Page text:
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Sleep Statistics Across America

With the remarkable interest that sleep has generated in the United States, you’d think that we would be getting a whole lot more of it than we actually are, but the statistics show the exact opposite. America is a remarkably sleep-deprived nation, and the Centers for Disease Control and Prevention have been ringing the alarm bell about it for a while. The organization has called insufficient sleep a public health epidemic responsible for an increase in the risk of “motor vehicle crashes, industrial disasters and medical and other occupational errors.” It also points the finger at sleep deprivation for chronic maladies such as “hypertension, diabetes, depression and obesity.”

With our obsession for quantifying everything, it is no wonder that people are curious about who exactly is sleeping, and who is sleeping more. Taking a close look at the data collected by the CDC, there are some interesting statistics. For example, it appears that those in California admit to snoring at a lower level than those in Hawaii, and Hawaiians are reporting getting far less sleep than do those who live in Minnesota, with 44.6% of Hawaiians getting less than seven hours of sleep, but only 27.6% of Minnesotans.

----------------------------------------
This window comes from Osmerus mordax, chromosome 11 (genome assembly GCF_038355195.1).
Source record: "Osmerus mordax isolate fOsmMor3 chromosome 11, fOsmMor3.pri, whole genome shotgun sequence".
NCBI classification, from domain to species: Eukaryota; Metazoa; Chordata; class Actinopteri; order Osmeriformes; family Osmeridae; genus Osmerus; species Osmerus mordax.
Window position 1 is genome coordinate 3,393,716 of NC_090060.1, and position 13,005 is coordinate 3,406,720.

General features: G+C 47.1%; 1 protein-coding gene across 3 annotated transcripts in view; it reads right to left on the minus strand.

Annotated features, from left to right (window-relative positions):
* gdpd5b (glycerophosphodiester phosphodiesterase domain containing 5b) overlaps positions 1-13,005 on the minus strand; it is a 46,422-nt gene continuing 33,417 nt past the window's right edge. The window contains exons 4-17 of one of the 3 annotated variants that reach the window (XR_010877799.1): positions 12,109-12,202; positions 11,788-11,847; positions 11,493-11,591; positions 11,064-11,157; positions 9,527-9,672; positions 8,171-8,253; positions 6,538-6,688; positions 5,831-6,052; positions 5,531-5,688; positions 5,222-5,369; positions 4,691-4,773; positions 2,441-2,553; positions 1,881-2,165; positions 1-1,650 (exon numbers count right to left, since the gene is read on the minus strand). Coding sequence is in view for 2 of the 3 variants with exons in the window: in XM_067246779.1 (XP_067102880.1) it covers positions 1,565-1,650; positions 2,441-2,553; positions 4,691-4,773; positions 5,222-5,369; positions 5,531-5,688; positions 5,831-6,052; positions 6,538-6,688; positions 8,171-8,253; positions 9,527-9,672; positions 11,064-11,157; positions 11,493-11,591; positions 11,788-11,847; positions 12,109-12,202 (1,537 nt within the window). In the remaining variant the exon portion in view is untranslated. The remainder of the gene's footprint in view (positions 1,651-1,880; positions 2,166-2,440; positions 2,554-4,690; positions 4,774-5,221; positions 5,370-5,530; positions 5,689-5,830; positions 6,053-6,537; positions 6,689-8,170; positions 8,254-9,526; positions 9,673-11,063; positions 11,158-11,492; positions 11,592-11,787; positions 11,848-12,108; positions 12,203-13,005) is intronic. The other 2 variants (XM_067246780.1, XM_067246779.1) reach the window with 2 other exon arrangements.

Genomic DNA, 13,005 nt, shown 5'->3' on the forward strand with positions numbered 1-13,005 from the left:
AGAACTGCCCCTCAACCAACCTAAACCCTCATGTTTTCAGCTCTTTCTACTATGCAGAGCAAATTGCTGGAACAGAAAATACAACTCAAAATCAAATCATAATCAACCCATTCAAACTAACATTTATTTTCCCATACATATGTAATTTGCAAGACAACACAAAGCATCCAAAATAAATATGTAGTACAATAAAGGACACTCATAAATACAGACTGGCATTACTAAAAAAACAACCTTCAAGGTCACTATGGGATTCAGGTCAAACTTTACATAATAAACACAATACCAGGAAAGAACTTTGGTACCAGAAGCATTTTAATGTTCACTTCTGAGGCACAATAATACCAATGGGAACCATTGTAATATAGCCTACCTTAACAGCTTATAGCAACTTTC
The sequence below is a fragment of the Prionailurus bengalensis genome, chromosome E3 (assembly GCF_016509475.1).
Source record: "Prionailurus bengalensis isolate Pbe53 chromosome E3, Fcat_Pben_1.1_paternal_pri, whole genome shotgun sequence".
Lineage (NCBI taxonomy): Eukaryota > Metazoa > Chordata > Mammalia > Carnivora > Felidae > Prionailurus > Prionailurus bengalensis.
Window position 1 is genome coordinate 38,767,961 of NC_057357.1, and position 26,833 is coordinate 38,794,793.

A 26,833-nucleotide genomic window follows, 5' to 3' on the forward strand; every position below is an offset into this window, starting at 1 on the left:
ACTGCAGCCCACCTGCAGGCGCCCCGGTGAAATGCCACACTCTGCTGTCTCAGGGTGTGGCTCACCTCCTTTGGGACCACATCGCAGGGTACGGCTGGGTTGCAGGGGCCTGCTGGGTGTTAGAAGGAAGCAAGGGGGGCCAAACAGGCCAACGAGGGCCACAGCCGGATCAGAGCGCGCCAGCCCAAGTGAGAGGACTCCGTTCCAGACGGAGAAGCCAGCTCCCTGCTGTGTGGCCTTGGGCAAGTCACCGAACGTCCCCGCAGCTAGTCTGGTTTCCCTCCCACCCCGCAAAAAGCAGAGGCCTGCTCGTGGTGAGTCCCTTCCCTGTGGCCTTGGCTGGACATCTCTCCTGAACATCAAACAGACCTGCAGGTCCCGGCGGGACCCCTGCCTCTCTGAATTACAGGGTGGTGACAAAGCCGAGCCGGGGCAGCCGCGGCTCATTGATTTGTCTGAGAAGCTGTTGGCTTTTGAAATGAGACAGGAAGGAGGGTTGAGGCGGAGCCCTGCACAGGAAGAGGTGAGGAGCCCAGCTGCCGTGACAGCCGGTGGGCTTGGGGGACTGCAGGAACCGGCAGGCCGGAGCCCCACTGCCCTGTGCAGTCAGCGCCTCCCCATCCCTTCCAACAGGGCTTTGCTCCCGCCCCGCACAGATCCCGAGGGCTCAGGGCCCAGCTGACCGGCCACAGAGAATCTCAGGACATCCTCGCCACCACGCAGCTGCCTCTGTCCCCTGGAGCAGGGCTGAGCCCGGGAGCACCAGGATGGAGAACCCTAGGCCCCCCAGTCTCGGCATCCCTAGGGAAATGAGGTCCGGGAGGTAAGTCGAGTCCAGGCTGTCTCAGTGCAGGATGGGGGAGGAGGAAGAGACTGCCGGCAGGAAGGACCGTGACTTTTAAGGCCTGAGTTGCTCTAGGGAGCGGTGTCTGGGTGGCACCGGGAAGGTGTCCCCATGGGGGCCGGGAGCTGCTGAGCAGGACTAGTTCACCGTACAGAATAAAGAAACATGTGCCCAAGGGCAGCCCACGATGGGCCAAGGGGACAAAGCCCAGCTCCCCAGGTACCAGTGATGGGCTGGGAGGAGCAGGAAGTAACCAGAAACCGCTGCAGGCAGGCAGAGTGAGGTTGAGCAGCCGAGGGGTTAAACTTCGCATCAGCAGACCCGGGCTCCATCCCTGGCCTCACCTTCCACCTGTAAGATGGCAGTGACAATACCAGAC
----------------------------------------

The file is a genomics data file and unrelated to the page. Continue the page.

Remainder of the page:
The study was able to determine that there is a much greater likelihood of getting a solid seven hours or more of sleep among those who are married or are part of an unmarried couple, though that same group also has a higher likelihood of having at least one partner who snores disruptively (perhaps it’s just that there’s someone there to hear it and complain about it).

The United States is an incredibly sleep deprived nation The United States is an incredibly sleep deprived nation

It was when looking at the role that ethnicity plays in the amount of sleep that a person gets that the swing between highs and lows starts to make a real shift. The survey found that Hispanics are getting far more sleep each night than Blacks, with only 33% of Hispanics getting less than seven hours of sleep per night, and 48.3% of Blacks getting that same level of insufficient sleep. The margin between Whites and Hispanics was less than 2%. The races were remarkably equivalent when it game to snoring, with about half of every group reporting nighttime noise.

Of all the categories, it was employment status that made the biggest difference in the amount of sleep that people indicated that they were getting. Those who are unable to work are getting the least sleep, with 46.4% reporting that they sleep less than seen hours a day. The employed log in at 37.4% sleeping less than seven hours, and among the retired only 25% are sleeping that little. Unfortunately, the CDC’s data does not break the numbers down by age, which may play a role in the numbers among the retired.


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